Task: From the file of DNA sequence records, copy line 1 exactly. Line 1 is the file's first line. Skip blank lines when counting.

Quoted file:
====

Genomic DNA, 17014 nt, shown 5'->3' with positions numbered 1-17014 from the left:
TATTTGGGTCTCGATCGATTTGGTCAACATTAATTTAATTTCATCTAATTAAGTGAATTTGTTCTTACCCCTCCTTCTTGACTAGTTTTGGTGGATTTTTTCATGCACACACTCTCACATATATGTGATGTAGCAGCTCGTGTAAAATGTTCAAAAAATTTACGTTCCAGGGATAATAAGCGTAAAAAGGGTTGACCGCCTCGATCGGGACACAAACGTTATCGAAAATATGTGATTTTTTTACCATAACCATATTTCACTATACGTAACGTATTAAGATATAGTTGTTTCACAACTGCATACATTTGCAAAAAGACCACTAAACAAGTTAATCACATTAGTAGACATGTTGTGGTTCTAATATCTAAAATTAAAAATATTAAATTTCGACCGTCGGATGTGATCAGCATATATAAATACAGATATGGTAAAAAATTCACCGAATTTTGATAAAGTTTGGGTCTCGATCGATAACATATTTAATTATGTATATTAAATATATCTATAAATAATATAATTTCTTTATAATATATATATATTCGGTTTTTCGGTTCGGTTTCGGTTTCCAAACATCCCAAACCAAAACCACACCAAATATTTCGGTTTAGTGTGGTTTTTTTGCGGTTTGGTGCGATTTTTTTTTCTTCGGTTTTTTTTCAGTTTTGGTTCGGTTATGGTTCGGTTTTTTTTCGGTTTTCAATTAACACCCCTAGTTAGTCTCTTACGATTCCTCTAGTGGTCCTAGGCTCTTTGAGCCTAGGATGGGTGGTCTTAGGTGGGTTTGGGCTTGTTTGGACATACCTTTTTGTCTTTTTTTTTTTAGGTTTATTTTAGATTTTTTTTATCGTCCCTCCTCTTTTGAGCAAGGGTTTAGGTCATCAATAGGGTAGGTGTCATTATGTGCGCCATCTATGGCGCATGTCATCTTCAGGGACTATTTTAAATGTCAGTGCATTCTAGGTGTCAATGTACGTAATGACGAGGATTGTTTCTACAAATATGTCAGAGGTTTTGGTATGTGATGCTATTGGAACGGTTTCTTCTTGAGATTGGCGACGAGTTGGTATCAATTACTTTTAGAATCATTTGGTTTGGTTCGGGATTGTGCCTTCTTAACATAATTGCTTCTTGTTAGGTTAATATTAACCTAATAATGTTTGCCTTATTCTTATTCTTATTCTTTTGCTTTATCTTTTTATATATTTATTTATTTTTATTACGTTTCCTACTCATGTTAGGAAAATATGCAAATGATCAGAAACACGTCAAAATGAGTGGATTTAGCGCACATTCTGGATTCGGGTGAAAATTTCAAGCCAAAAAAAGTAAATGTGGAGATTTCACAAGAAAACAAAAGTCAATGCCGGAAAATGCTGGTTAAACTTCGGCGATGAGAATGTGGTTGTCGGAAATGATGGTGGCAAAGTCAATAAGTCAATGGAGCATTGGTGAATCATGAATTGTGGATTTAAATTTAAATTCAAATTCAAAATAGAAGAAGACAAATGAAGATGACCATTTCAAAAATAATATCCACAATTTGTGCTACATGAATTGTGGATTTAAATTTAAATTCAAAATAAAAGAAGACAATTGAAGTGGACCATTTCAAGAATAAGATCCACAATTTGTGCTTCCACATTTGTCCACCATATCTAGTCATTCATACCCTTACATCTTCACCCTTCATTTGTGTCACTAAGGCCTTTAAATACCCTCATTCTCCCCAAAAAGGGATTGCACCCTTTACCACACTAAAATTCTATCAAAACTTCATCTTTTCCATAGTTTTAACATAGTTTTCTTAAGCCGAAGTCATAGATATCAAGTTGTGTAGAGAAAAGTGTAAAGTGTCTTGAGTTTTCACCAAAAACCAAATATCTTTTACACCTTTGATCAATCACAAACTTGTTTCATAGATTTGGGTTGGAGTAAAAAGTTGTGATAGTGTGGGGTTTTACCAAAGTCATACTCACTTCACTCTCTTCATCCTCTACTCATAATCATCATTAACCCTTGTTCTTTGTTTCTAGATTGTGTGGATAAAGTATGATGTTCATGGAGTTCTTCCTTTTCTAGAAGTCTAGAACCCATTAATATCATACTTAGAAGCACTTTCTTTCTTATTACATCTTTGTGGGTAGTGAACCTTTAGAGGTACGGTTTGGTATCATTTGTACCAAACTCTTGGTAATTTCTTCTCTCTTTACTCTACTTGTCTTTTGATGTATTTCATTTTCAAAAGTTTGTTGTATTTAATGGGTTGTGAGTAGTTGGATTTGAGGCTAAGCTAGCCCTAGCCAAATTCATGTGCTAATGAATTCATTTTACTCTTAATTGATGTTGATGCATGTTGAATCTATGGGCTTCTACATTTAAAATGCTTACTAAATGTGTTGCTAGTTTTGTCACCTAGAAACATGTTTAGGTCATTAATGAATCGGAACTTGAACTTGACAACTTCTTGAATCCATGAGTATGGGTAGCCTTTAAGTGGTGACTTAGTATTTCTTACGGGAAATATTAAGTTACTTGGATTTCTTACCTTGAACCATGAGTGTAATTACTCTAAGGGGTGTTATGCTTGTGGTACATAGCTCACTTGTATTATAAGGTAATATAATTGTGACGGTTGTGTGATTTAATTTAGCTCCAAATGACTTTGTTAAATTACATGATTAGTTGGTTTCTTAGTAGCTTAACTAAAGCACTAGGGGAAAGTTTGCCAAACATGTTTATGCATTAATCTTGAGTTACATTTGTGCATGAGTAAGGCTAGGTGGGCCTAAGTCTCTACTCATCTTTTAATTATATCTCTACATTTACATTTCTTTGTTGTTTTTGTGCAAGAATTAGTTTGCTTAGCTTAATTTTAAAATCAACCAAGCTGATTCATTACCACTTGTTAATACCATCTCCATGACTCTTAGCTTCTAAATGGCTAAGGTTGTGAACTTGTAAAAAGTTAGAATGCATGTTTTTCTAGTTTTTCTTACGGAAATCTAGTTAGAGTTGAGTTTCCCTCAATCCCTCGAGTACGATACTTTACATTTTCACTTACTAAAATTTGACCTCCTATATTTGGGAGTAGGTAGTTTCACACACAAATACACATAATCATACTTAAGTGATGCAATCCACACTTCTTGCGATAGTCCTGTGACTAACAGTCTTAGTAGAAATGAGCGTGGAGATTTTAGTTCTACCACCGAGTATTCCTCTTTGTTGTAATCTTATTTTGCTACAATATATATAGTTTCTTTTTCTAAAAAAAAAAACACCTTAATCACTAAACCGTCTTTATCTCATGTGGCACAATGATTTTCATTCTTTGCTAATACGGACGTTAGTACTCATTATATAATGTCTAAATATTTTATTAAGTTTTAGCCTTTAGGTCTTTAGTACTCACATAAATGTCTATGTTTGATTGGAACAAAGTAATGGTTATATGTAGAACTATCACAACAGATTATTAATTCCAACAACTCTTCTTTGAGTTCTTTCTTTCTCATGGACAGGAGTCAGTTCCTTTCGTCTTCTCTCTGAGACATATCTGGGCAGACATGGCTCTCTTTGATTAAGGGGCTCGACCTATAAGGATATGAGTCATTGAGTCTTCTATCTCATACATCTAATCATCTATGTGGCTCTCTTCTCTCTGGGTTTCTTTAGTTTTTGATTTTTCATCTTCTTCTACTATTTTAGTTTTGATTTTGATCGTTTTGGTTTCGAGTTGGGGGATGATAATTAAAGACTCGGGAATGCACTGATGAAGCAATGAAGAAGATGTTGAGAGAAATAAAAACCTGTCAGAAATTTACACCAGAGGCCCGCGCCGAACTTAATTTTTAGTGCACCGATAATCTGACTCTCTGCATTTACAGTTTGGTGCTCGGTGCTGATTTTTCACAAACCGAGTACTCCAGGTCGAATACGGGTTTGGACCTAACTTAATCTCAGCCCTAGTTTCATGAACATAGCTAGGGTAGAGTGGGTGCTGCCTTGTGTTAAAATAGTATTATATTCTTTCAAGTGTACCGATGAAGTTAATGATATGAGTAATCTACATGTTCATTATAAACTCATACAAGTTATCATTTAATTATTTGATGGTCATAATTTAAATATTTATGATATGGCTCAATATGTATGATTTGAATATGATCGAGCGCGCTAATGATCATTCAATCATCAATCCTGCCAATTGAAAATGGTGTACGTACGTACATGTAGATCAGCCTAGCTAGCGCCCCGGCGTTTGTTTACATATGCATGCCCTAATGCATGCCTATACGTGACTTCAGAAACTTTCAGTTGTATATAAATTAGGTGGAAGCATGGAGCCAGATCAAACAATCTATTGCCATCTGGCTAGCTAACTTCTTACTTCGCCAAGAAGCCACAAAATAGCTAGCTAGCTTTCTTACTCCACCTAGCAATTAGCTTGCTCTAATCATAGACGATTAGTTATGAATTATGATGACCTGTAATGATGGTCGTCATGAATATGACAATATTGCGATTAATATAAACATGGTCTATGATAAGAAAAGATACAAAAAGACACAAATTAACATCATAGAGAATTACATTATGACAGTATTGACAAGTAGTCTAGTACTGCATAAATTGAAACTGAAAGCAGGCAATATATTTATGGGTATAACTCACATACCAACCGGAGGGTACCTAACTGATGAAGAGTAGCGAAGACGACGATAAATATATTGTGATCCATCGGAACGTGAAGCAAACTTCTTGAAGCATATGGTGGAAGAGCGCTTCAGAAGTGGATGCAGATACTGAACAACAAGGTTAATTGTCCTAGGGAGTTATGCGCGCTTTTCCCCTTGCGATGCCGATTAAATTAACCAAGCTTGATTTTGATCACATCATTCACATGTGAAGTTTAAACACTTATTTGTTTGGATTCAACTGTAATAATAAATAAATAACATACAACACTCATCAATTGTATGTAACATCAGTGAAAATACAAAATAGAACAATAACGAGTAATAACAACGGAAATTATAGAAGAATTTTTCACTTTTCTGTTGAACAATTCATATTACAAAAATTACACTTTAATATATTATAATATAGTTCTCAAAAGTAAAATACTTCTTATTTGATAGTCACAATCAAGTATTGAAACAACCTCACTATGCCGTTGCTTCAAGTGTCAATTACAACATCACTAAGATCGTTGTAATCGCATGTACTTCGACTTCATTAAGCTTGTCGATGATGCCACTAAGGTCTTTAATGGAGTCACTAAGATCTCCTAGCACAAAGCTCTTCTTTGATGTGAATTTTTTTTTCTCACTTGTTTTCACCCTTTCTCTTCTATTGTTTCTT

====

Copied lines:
Genomic DNA, 17014 nt, shown 5'->3' with positions numbered 1-17014 from the left: